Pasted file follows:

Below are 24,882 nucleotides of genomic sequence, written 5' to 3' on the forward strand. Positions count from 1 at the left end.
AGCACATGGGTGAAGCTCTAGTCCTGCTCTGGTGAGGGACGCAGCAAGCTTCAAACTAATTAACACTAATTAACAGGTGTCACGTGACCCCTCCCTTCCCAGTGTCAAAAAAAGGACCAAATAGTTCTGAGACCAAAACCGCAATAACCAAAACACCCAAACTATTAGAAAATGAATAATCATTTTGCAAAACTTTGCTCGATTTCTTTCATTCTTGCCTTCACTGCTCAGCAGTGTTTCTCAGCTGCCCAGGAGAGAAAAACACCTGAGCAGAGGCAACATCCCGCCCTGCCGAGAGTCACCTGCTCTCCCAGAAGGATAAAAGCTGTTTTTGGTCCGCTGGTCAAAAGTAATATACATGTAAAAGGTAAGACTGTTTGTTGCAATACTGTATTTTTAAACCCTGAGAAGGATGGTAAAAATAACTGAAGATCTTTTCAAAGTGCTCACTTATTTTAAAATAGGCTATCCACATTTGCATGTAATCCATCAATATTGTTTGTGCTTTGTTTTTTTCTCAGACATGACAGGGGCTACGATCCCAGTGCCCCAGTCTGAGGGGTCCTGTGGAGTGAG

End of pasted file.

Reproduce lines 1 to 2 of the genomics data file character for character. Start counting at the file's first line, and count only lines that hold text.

Below are 24,882 nucleotides of genomic sequence, written 5' to 3' on the forward strand. Positions count from 1 at the left end.
AGCACATGGGTGAAGCTCTAGTCCTGCTCTGGTGAGGGACGCAGCAAGCTTCAAACTAATTAACACTAATTAACAGGTGTCACGTGACCCCTCCCTTCCCAGTGTCAAAAAAAGGACCAAATAGTTCTGAGACCAAAACCGCAATAACCAAAACACCCAAACTATTAGAAAATGAATAATCATTTTGCAAAACTTTGCTCGATTTCTTTCATTCTTGCCTTCACTGCTCAGCAGTGTTTCTCAGCTGCCCAGGAGAGAAAAACACCTGAGCAGAGGCAACATCCCGCCCTGCCGAGAGTCACCTGCTCTCCCAGAAGGATAAAAGCTGTTTTTGGTCCGCTGGTCAAAAGTAATATACATGTAAAAGGTAAGACTGTTTGTTGCAATACTGTATTTTTAAACCCTGAGAAGGATGGTAAAAATAACTGAAGATCTTTTCAAAGTGCTCACTTATTTTAAAATAGGCTATCCACATTTGCATGTAATCCATCAATATTGTTTGTGCTTTGTTTTTTTCTCAGACATGACAGGGGCTACGATCCCAGTGCCCCAGTCTGAGGGGTCCTGTGGAGTGAG